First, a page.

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Beto O'Rourke thanks Democrats in Tarrant County after winning Texas gubernatorial primary

Beto O'Rourke speaks to supporters holding up Beto signs at a watch party at Flying Saucer Draught Emporium in Fort Worth.
Kailey Broussard
Beto O'Rourke speaks at a watch party at Flying Saucer Draught Emporium in downtown Fort Worth March 1, 2022. O'Rourke won the Democratic primary to face off against Republican incumbent Gov. Greg Abbott in November.

After easily winning the Democratic nomination for governor, Beto O'Rourke urged a crowd of supporters Tuesday evening to keep showing up.

Beto O'Rourke, who won the Democratic primary for Texas governor, spent Tuesday evening in Fort Worth — part of a county that he says will play a key role in the November general election against Republican incumbent Gov. Greg Abbott.

O'Rourke won Tarrant County in his 2018 U.S. Senate campaign against Republican Ted Cruz, but lost the statewide election.

"Tarrant County will in this election likewise be a major source of strength for down-ballot races and making sure that we have enough votes to win the big one," O'Rourke said.

O'Rourke attributed the 2018 win to grassroots volunteer efforts to get out the vote. His primary campaign this year, he says, consisted of about 53,500 people who made more than 4.5 million phone calls in February.

"If we're going to build upon our gains that we all realized together in 2018, it's going to take all of us doing all that we can with what we have, where we are right now," O'Rourke said.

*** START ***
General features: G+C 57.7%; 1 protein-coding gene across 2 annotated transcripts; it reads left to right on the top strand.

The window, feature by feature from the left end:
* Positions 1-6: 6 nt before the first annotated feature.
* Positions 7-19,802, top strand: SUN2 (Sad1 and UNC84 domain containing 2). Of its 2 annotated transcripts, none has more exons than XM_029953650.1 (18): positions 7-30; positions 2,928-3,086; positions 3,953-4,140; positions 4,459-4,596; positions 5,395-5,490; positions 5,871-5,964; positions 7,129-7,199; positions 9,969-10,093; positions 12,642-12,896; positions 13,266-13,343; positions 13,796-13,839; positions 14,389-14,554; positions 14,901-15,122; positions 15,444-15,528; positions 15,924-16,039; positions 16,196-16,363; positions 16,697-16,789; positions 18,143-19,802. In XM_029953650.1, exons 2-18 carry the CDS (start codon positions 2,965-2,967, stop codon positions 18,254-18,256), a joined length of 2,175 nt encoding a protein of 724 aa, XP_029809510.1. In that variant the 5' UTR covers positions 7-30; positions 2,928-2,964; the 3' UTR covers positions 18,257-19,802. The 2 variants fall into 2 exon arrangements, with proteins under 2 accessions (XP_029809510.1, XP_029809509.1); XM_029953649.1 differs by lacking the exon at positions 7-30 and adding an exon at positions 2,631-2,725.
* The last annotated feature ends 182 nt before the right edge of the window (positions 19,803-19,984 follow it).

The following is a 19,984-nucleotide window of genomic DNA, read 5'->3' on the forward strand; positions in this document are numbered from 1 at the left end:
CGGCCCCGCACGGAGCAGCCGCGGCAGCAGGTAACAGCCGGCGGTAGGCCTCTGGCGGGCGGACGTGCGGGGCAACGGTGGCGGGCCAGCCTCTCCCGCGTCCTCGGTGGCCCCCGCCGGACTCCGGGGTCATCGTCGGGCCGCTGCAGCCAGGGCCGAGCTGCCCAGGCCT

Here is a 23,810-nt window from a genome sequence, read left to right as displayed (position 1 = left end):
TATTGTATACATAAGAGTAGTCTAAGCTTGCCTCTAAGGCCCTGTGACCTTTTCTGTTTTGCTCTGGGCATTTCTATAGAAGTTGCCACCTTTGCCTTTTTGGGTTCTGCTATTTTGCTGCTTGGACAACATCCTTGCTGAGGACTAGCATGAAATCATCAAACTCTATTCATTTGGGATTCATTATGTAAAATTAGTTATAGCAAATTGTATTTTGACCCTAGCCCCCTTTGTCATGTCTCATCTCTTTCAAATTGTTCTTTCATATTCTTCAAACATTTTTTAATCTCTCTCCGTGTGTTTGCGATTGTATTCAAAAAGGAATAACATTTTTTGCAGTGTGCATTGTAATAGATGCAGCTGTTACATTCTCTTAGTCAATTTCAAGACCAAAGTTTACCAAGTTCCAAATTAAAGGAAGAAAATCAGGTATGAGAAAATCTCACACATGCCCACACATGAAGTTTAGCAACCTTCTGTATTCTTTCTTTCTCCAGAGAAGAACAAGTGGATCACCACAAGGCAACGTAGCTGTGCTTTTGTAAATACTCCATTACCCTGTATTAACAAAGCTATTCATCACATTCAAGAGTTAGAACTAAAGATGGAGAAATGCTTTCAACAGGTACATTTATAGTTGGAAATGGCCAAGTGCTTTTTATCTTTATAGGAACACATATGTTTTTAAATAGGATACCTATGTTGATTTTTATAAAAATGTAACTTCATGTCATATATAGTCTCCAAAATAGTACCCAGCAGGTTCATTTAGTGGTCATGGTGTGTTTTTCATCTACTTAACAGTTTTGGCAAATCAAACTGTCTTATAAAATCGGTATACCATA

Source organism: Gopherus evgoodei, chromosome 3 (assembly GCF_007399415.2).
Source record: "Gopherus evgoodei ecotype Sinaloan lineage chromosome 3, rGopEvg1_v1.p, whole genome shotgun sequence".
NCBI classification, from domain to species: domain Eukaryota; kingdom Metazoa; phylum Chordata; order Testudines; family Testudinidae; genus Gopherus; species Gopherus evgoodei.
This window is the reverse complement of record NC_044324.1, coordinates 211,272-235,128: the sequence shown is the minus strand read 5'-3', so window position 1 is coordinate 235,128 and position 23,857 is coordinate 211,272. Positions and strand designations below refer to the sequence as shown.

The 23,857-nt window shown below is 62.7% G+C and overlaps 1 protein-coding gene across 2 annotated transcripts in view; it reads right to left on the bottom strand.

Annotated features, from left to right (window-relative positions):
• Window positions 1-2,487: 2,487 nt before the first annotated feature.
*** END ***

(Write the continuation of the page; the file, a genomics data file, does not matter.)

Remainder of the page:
He and Abbott comfortably secured their parties' nominations Tuesday evening. Both candidates have spent the majority of their primaries attacking one another rather than their primary opponents.

While in Fort Worth, O'Rourke criticized Abbott's handling of the state's electrical grid during the deadly 2021 winter storm, his push against gender-affirming care for transgender children and his support of restrictive new voting laws.

O'Rourke also promised supporters he would build consensus in a largely Republican state legislature.

"We need a governor who's going to bring us together, focus on the big things — great jobs, great schools, expanded Medicaid — common sense, bipartisan things that most Texans can agree on," he said.

Supporters took his message to heart. Alina Rosales of Fort Worth said she wants to see O'Rourke make good on his promises. She has followed him since his 2018 Senate run and keeps tabs on his website.

"I definitely want to see his promises on trying to sway the Republicans in the legislature, especially the Senate, to go along with his plans to repeal the laws that Abbott has added to the legislature," Rosales said.

Both Rosales and Gail Haterius, a retired school administrator, said they want to see stronger protections against gun violence. Haterius, who lives in Keller, said she's concerned about safety in schools.

"I guess I want normal, and he's the closest thing to normal I've seen in awhile in Texas, so I appreciate that," Haterius said.

Got a tip? Email Kailey Broussard at You can follow Kailey on Twitter @KaileyBroussard.

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Kailey Broussard is a reporter for KERA and The Texas Newsroom through Report for America (RFA). Broussard covers the city of Arlington, with a focus on local and county government accountability.